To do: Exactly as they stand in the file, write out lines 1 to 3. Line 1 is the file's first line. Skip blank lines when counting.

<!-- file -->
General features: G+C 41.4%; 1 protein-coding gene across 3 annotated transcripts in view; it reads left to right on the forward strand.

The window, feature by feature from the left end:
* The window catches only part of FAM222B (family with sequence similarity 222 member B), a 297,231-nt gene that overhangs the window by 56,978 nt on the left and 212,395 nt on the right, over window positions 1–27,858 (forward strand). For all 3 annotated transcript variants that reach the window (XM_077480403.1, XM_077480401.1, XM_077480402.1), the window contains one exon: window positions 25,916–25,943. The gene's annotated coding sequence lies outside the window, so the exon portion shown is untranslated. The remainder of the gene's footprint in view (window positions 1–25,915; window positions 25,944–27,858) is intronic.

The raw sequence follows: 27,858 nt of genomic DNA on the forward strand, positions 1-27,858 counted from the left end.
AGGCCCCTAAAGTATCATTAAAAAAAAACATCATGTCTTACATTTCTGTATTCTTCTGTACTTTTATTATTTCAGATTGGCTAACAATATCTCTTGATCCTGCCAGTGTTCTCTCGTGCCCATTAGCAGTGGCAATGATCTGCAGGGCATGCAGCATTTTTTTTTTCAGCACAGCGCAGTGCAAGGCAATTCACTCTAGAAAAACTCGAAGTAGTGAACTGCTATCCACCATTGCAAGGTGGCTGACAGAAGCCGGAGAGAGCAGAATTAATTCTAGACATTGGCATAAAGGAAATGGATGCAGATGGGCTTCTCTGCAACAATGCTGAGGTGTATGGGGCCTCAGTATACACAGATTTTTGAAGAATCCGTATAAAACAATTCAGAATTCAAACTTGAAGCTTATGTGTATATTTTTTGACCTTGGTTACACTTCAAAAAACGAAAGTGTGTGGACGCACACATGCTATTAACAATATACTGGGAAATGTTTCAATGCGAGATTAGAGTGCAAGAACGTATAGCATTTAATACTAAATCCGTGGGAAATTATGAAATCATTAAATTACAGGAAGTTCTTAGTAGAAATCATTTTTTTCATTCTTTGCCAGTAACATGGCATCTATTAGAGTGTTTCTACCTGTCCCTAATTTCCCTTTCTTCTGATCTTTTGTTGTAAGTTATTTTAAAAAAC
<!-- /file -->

General features: G+C 41.4%; 1 protein-coding gene across 3 annotated transcripts in view; it reads left to right on the forward strand.

The window, feature by feature from the left end:
* The window catches only part of FAM222B (family with sequence similarity 222 member B), a 297,231-nt gene that overhangs the window by 56,978 nt on the left and 212,395 nt on the right, over window positions 1–27,858 (forward strand). For all 3 annotated transcript variants that reach the window (XM_077480403.1, XM_077480401.1, XM_077480402.1), the window contains one exon: window positions 25,916–25,943. The gene's annotated coding sequence lies outside the window, so the exon portion shown is untranslated. The remainder of the gene's footprint in view (window positions 1–25,915; window positions 25,944–27,858) is intronic.